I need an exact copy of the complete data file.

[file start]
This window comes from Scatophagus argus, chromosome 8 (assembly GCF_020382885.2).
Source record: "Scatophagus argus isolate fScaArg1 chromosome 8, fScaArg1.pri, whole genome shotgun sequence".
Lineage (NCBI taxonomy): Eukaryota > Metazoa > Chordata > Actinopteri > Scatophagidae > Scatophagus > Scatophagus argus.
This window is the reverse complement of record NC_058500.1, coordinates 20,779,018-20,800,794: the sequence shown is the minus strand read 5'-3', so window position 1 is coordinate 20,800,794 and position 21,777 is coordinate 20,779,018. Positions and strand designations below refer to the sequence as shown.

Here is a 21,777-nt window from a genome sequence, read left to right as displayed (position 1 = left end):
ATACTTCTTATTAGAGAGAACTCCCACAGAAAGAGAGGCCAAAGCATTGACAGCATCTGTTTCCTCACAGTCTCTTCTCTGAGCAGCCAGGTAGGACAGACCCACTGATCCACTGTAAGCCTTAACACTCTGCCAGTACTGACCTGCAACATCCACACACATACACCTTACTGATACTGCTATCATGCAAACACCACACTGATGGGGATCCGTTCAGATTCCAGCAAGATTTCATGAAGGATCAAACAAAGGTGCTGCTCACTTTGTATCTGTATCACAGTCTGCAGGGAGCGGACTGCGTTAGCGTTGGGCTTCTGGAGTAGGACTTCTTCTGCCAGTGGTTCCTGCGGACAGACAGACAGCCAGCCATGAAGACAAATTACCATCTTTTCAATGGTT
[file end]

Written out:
This window comes from Scatophagus argus, chromosome 8 (assembly GCF_020382885.2).
Source record: "Scatophagus argus isolate fScaArg1 chromosome 8, fScaArg1.pri, whole genome shotgun sequence".
Lineage (NCBI taxonomy): Eukaryota > Metazoa > Chordata > Actinopteri > Scatophagidae > Scatophagus > Scatophagus argus.
This window is the reverse complement of record NC_058500.1, coordinates 20,779,018-20,800,794: the sequence shown is the minus strand read 5'-3', so window position 1 is coordinate 20,800,794 and position 21,777 is coordinate 20,779,018. Positions and strand designations below refer to the sequence as shown.

Here is a 21,777-nt window from a genome sequence, read left to right as displayed (position 1 = left end):
ATACTTCTTATTAGAGAGAACTCCCACAGAAAGAGAGGCCAAAGCATTGACAGCATCTGTTTCCTCACAGTCTCTTCTCTGAGCAGCCAGGTAGGACAGACCCACTGATCCACTGTAAGCCTTAACACTCTGCCAGTACTGACCTGCAACATCCACACACATACACCTTACTGATACTGCTATCATGCAAACACCACACTGATGGGGATCCGTTCAGATTCCAGCAAGATTTCATGAAGGATCAAACAAAGGTGCTGCTCACTTTGTATCTGTATCACAGTCTGCAGGGAGCGGACTGCGTTAGCGTTGGGCTTCTGGAGTAGGACTTCTTCTGCCAGTGGTTCCTGCGGACAGACAGACAGCCAGCCATGAAGACAAATTACCATCTTTTCAATGGTT